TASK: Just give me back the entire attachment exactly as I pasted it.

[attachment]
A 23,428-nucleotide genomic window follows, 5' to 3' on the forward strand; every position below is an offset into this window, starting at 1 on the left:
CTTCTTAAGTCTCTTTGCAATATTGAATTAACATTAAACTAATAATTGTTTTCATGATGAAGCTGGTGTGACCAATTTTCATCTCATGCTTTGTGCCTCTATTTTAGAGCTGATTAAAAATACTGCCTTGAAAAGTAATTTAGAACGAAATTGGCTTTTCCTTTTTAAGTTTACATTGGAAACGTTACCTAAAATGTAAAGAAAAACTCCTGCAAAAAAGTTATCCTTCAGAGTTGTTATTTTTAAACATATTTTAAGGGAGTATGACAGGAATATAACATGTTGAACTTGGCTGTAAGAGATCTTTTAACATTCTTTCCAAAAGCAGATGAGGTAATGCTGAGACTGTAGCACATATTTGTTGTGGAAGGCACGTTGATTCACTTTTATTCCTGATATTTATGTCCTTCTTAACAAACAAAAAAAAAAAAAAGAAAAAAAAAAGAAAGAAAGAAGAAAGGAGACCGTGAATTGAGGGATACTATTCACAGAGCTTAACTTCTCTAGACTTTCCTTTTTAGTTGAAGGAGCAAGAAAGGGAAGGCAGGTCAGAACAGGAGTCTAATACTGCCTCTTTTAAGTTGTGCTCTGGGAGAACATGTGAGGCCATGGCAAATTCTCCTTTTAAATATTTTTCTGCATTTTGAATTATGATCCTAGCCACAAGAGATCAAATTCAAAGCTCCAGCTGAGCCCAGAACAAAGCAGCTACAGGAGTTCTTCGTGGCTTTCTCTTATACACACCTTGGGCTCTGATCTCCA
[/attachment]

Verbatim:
A 23,428-nucleotide genomic window follows, 5' to 3' on the forward strand; every position below is an offset into this window, starting at 1 on the left:
CTTCTTAAGTCTCTTTGCAATATTGAATTAACATTAAACTAATAATTGTTTTCATGATGAAGCTGGTGTGACCAATTTTCATCTCATGCTTTGTGCCTCTATTTTAGAGCTGATTAAAAATACTGCCTTGAAAAGTAATTTAGAACGAAATTGGCTTTTCCTTTTTAAGTTTACATTGGAAACGTTACCTAAAATGTAAAGAAAAACTCCTGCAAAAAAGTTATCCTTCAGAGTTGTTATTTTTAAACATATTTTAAGGGAGTATGACAGGAATATAACATGTTGAACTTGGCTGTAAGAGATCTTTTAACATTCTTTCCAAAAGCAGATGAGGTAATGCTGAGACTGTAGCACATATTTGTTGTGGAAGGCACGTTGATTCACTTTTATTCCTGATATTTATGTCCTTCTTAACAAACAAAAAAAAAAAAAAGAAAAAAAAAAGAAAGAAAGAAGAAAGGAGACCGTGAATTGAGGGATACTATTCACAGAGCTTAACTTCTCTAGACTTTCCTTTTTAGTTGAAGGAGCAAGAAAGGGAAGGCAGGTCAGAACAGGAGTCTAATACTGCCTCTTTTAAGTTGTGCTCTGGGAGAACATGTGAGGCCATGGCAAATTCTCCTTTTAAATATTTTTCTGCATTTTGAATTATGATCCTAGCCACAAGAGATCAAATTCAAAGCTCCAGCTGAGCCCAGAACAAAGCAGCTACAGGAGTTCTTCGTGGCTTTCTCTTATACACACCTTGGGCTCTGATCTCCA